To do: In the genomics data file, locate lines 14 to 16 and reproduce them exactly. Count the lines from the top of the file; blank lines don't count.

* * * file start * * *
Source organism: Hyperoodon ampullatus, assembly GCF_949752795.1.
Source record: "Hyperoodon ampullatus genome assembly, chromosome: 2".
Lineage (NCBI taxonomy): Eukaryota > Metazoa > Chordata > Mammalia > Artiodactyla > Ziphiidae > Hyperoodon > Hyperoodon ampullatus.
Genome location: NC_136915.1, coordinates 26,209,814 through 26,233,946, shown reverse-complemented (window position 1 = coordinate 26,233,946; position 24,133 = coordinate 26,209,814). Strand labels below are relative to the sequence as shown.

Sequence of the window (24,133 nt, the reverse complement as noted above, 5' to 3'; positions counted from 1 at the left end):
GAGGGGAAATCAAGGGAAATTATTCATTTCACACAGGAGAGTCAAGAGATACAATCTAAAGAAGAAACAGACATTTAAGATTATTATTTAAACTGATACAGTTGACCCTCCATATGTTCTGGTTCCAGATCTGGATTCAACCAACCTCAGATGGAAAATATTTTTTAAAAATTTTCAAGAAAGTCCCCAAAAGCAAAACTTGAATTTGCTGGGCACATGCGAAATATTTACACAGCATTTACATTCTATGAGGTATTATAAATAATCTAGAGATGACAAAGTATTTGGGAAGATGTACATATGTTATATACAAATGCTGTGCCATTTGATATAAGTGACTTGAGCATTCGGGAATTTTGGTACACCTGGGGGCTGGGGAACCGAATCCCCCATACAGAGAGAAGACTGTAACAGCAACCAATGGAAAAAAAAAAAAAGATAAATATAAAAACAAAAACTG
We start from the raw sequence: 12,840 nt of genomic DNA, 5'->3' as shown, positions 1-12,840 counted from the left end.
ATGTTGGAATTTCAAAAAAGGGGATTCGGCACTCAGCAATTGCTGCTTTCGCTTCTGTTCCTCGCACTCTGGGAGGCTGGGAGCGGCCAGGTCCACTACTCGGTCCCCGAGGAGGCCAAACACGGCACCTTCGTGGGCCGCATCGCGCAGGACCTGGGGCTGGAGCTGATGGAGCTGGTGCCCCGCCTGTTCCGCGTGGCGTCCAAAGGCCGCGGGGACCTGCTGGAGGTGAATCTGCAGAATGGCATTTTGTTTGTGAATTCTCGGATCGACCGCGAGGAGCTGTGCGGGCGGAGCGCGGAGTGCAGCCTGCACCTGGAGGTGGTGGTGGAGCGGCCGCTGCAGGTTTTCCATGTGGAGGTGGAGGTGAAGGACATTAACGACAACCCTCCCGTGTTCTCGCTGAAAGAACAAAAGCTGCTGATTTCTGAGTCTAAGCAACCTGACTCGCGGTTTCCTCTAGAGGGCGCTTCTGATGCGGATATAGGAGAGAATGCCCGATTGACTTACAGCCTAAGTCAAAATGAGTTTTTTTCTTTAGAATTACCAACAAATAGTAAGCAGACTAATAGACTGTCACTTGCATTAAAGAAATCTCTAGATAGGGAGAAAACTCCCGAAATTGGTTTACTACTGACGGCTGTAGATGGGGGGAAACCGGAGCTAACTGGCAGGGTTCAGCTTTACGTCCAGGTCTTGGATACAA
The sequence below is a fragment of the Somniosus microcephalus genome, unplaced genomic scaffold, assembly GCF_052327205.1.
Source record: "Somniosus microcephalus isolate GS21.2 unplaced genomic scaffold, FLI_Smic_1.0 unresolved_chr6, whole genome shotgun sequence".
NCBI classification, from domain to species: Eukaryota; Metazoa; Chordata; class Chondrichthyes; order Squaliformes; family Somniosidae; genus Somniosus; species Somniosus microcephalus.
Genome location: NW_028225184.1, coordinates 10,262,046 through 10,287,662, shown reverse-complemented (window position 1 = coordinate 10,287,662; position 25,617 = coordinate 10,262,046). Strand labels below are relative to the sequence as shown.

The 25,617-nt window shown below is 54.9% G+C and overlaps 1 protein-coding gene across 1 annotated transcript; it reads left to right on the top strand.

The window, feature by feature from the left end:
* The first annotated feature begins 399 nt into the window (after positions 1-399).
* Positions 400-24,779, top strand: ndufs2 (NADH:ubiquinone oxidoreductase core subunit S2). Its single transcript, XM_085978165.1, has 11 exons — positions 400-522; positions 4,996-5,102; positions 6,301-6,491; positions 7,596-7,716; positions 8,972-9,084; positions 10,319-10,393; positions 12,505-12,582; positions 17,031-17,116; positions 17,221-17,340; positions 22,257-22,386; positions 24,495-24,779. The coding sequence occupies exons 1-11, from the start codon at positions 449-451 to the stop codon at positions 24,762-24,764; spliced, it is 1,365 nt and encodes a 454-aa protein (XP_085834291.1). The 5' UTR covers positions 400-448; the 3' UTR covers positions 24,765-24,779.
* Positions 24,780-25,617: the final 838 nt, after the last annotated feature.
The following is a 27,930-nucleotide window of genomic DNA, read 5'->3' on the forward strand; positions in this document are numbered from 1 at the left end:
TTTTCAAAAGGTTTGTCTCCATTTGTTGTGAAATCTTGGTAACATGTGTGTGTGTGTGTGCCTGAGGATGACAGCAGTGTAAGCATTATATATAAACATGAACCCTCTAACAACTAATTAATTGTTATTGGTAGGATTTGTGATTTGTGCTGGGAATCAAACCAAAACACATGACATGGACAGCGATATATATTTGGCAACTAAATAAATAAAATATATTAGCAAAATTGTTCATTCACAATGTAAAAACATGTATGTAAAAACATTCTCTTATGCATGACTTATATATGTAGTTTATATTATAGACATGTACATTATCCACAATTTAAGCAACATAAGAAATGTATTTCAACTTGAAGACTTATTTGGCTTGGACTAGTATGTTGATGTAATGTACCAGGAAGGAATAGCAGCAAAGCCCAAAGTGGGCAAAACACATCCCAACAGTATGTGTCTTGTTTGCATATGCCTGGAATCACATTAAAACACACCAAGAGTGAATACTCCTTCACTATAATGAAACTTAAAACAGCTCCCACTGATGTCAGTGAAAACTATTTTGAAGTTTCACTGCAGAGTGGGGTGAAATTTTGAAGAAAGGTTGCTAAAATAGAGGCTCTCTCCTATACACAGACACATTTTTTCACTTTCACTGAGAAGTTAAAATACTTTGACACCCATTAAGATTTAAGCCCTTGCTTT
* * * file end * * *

The window, feature by feature from the left end:
* The first annotated feature begins 399 nt into the window (after positions 1-399).
* Positions 400-24,779, top strand: ndufs2 (NADH:ubiquinone oxidoreductase core subunit S2). Its single transcript, XM_085978165.1, has 11 exons — positions 400-522; positions 4,996-5,102; positions 6,301-6,491; positions 7,596-7,716; positions 8,972-9,084; positions 10,319-10,393; positions 12,505-12,582; positions 17,031-17,116; positions 17,221-17,340; positions 22,257-22,386; positions 24,495-24,779. The coding sequence occupies exons 1-11, from the start codon at positions 449-451 to the stop codon at positions 24,762-24,764; spliced, it is 1,365 nt and encodes a 454-aa protein (XP_085834291.1). The 5' UTR covers positions 400-448; the 3' UTR covers positions 24,765-24,779.